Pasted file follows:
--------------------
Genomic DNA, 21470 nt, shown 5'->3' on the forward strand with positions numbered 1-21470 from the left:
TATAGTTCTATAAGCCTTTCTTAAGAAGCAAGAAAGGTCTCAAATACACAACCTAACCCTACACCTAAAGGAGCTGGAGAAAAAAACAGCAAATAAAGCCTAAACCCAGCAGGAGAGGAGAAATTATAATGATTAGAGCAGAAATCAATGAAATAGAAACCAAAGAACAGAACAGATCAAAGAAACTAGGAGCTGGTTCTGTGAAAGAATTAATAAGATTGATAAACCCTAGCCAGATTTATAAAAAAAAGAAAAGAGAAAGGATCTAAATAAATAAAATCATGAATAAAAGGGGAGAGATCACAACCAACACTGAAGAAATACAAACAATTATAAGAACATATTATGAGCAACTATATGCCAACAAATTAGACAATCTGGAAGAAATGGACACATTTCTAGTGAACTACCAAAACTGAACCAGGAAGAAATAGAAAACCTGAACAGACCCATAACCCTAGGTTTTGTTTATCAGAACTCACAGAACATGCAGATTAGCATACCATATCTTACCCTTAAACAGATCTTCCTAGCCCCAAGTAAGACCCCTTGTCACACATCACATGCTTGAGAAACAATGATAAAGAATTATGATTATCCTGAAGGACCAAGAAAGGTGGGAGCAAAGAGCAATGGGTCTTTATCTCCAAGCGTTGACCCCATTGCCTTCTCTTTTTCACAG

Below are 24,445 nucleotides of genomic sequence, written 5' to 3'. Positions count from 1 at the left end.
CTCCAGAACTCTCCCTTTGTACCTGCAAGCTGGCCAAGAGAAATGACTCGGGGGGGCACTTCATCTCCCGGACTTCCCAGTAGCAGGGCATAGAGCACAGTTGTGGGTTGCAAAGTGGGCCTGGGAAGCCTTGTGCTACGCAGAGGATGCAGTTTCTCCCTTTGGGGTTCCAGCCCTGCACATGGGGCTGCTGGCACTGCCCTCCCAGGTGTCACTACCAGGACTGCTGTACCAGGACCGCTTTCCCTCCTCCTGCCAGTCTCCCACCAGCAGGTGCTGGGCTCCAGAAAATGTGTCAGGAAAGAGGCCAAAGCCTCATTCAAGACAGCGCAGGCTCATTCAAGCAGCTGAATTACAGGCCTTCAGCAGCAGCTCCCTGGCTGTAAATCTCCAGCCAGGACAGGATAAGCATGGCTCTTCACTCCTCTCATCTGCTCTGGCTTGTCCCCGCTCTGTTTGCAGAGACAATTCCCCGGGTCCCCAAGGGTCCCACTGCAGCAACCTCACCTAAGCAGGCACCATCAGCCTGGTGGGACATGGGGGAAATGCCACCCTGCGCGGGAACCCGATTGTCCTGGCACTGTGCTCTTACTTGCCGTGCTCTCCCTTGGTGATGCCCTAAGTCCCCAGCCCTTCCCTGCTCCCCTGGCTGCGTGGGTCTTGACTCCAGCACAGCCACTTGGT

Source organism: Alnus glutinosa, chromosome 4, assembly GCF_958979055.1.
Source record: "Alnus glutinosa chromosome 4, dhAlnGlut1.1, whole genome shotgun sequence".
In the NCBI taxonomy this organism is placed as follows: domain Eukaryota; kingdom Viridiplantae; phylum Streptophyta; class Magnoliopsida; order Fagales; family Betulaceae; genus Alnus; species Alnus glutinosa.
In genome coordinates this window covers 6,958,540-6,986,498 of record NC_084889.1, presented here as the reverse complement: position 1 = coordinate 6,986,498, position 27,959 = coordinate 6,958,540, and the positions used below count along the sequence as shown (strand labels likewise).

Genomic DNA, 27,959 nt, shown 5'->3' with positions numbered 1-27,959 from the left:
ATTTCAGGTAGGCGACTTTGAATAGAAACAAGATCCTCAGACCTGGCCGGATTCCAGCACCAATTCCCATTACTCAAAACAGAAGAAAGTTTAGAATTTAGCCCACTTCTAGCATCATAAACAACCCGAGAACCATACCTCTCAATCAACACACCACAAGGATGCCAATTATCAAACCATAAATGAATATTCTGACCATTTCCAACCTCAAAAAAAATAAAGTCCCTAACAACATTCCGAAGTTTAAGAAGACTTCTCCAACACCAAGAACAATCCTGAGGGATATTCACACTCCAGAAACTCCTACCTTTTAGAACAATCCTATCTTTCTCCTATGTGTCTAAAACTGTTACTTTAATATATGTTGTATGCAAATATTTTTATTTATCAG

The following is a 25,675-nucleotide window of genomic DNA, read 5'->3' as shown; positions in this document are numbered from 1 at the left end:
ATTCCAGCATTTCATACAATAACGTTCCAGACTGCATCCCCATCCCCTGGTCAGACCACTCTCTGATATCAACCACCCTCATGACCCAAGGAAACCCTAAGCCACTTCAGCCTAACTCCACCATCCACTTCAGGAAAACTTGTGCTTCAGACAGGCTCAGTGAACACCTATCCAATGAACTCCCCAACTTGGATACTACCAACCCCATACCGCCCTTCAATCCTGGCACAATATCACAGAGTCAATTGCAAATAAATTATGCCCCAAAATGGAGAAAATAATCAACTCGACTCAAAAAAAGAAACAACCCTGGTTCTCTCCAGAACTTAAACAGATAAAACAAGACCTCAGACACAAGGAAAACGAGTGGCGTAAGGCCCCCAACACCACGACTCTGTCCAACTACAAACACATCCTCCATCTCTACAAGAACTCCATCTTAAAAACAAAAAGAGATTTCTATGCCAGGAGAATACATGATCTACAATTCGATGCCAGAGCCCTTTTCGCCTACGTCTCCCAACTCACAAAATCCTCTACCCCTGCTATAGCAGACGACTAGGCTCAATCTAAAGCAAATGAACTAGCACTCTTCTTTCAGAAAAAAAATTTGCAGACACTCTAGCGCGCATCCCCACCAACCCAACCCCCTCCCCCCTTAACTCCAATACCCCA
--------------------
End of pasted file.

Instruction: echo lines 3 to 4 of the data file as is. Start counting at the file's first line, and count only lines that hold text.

Below are 24,445 nucleotides of genomic sequence, written 5' to 3'. Positions count from 1 at the left end.
CTCCAGAACTCTCCCTTTGTACCTGCAAGCTGGCCAAGAGAAATGACTCGGGGGGGCACTTCATCTCCCGGACTTCCCAGTAGCAGGGCATAGAGCACAGTTGTGGGTTGCAAAGTGGGCCTGGGAAGCCTTGTGCTACGCAGAGGATGCAGTTTCTCCCTTTGGGGTTCCAGCCCTGCACATGGGGCTGCTGGCACTGCCCTCCCAGGTGTCACTACCAGGACTGCTGTACCAGGACCGCTTTCCCTCCTCCTGCCAGTCTCCCACCAGCAGGTGCTGGGCTCCAGAAAATGTGTCAGGAAAGAGGCCAAAGCCTCATTCAAGACAGCGCAGGCTCATTCAAGCAGCTGAATTACAGGCCTTCAGCAGCAGCTCCCTGGCTGTAAATCTCCAGCCAGGACAGGATAAGCATGGCTCTTCACTCCTCTCATCTGCTCTGGCTTGTCCCCGCTCTGTTTGCAGAGACAATTCCCCGGGTCCCCAAGGGTCCCACTGCAGCAACCTCACCTAAGCAGGCACCATCAGCCTGGTGGGACATGGGGGAAATGCCACCCTGCGCGGGAACCCGATTGTCCTGGCACTGTGCTCTTACTTGCCGTGCTCTCCCTTGGTGATGCCCTAAGTCCCCAGCCCTTCCCTGCTCCCCTGGCTGCGTGGGTCTTGACTCCAGCACAGCCACTTGGT